To 27th January, 1941: Mediterranean Action

Just a month’s worth of action in this report, which almost completely centres around action in and around the Mediterranean.

North Africa

At the end of our last report, British and Commonwealth troops were crossing Libya from east to west none too tardily. However, there comes a time when all great military forces must pause to catch their breath, and that time in this case was around Christmas 1940, our beneficent Supreme Leader deciding the the troops deserved a well earned Christmas break. The need to reorganise and rebase for an invasion of Italy had nothing to do with, of course.

The push soon recommenced, with a total of seven divisions pushing into Homs, with three as backup to secure captured territory. This force should be sufficient to finish mopping up the Italians, even without air support (which has been reallocated to softening up Southern Italy).

Causalities have increased again, which is testament to Italy reinforcing the theatre. We might be able to do something about that, however. Fleet Malta, altered by our light forces operating in the area, sallied forth and destroyed a transport flotilla and its significant escort for no loss:

Those are some serious losses for Italy, but we can’t count our chickens yet. They still have a number of heavy vessels, and almost certainly still have transport capacity. The Sicilian Gulf is still a problem for us in fact, heavily patrolled by Italian submarines. Unfortunately, the situation in the Atlantic does not metric reallocating ASW resources yet, so there’s not a lot we can do. On the flip side, Italian convoys between Europe and Africa are getting through, being too heavily protected for our naval forces in the area. Once we have secured air superiority over the central Mediterranean, however, this will change dramatically.

The other major event we face at the moment is the surrender of Greece to German forces. This takes place at the very end of December, 1940. Defensive of Crete now falls on the British Empire, as we we don’t have enough to do already:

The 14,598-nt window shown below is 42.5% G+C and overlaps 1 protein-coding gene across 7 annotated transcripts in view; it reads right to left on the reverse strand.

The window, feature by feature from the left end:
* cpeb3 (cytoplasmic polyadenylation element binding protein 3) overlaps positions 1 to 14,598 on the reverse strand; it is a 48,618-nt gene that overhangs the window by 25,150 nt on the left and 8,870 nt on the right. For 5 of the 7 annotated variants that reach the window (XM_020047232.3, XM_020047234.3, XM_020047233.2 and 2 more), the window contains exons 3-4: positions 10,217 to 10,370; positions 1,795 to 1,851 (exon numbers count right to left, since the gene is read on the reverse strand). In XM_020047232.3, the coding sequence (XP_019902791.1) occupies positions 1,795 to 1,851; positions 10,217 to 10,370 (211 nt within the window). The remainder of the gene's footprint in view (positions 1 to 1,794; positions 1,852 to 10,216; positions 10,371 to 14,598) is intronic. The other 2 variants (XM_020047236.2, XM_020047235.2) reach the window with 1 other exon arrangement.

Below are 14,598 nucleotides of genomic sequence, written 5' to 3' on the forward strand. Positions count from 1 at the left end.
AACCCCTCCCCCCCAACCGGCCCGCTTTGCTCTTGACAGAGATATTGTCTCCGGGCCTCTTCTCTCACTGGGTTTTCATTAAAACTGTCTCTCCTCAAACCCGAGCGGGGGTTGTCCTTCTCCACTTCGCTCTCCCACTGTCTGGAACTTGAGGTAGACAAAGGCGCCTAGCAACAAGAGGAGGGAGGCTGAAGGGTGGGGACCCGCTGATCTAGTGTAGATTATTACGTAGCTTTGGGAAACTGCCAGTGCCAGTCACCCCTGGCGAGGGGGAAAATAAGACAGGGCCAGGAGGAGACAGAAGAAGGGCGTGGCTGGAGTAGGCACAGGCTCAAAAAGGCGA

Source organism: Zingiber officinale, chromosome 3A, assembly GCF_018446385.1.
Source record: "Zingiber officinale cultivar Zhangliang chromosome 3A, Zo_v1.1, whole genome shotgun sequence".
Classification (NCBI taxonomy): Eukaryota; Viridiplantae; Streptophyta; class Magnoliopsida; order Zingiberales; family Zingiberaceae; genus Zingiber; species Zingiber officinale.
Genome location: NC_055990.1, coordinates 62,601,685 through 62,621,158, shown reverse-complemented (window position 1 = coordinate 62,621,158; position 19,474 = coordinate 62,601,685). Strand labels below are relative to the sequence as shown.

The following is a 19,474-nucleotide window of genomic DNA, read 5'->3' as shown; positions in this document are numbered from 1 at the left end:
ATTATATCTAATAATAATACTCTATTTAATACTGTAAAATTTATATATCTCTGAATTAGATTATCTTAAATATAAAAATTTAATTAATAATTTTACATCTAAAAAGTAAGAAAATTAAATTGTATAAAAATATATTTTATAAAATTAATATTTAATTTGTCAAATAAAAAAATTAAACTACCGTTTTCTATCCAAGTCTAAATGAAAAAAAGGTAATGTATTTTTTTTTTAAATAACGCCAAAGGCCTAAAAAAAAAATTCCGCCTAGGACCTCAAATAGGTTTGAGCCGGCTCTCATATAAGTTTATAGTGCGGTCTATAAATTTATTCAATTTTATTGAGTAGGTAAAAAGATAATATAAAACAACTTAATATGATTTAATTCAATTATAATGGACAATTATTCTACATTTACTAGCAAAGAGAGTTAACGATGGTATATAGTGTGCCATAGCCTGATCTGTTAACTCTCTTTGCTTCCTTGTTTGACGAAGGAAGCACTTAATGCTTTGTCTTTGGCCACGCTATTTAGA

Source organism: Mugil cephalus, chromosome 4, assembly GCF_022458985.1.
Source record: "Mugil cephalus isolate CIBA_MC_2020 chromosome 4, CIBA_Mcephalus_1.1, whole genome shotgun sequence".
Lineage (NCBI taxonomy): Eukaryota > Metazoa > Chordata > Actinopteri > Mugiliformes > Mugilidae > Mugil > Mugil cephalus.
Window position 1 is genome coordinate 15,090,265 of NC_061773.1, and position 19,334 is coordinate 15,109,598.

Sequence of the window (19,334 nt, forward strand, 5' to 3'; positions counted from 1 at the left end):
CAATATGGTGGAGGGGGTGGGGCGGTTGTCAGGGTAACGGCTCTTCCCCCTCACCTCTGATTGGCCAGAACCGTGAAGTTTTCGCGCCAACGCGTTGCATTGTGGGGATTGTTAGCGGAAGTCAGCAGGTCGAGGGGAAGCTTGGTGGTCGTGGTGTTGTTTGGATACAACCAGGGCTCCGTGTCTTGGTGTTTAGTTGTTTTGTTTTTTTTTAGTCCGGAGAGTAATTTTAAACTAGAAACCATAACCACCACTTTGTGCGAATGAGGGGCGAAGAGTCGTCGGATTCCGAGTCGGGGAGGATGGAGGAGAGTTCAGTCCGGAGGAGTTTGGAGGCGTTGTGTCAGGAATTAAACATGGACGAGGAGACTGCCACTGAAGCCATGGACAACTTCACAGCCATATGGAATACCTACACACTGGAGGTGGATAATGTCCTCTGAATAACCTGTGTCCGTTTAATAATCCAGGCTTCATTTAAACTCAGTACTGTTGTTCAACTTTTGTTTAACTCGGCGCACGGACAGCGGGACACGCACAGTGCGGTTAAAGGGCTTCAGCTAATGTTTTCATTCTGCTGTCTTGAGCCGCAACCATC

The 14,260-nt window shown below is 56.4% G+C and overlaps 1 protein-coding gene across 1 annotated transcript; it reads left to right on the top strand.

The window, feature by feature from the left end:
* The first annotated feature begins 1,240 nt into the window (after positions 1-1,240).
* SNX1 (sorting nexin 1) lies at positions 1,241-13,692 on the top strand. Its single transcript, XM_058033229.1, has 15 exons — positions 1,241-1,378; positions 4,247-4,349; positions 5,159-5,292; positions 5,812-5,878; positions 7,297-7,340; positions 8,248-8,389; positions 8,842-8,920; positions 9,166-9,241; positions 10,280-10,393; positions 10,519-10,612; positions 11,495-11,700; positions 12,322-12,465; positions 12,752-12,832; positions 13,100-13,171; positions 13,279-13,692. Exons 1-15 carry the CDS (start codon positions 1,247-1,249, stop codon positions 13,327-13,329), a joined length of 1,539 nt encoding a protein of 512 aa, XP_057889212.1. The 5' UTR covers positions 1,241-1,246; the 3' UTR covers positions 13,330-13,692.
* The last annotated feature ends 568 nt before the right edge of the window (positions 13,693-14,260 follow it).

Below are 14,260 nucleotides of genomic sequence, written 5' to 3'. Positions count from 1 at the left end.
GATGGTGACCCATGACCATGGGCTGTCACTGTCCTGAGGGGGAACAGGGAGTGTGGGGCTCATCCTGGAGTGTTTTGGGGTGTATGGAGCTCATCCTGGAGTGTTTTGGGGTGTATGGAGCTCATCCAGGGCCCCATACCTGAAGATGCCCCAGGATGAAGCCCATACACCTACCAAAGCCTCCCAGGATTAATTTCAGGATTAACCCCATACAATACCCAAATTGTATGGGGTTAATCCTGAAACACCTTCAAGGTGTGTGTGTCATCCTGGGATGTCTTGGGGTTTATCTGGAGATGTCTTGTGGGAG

Greek Surrender

Although we’ve scraped together a new garrison for the task, bolstering it with at least one more division is probably a good idea. Germany is likely to want to finish its job in Greece.

Editor’s note: in reality, Greece surrendered in April 1941, so we’re slightly ahead of time here. This is down to the game slight limitations in the area of diplomacy. In reality, the conflict between Greece and Italy was  initially private, with Greece having the upper hand. Greece was only defeated when Germany intervened and applied overwhelming force. The game can’t really deal with this type of situation, however, so Germany was in this theatre from the start. Italy declared war, but barely contributed to the fighting.

In other news…

Things continue pretty much as before on our other fronts. The Battle of Britain is still going great guns, and we’re still waging a war of wits in the freezing cold waters of the North Atlantic and North Sea. We also finally finish mopping up Lebanon’s forces, and they subsequently surrender. We also receive our sixth (and last?) batch of destroyers from the US.

This is a quick look at our current production priorities:

We are building a lot of fairly pointless infrastructure, but what the heck, we may as well improve life for our people if we can. Reinforcements are an issue, but note our large stockpiles of pretty much everything. We’ll soon have some conversion plants running as well, so we’ll be able to do something useful with all that coal.

And finally, the obligatory look at the current situation at sea. Our recent victory over Italian forces has improved the balance a little:


  • One MTB squadron
  • Six destroyer divisions
  • Two County-class heavy cruisers
  • Three WWI-era aircraft carriers
  • One modern light carrier
  • Eight light cruisers
  • One battleship
  • Three long-range and two medium range transport squadrons

German vessels sunk

  • 13 submarine squadrons
  • Four destroyer divisions
  • One light cruiser
  • Two heavy cruisers
  • Two transport squadrons

Italian vessels sunk

  • 12 destroyer divisions
  • Seven light cruisers
  • Three heavy cruisers
  • Three battle cruisers
  • Two battleships
  • Seven transport squadrons

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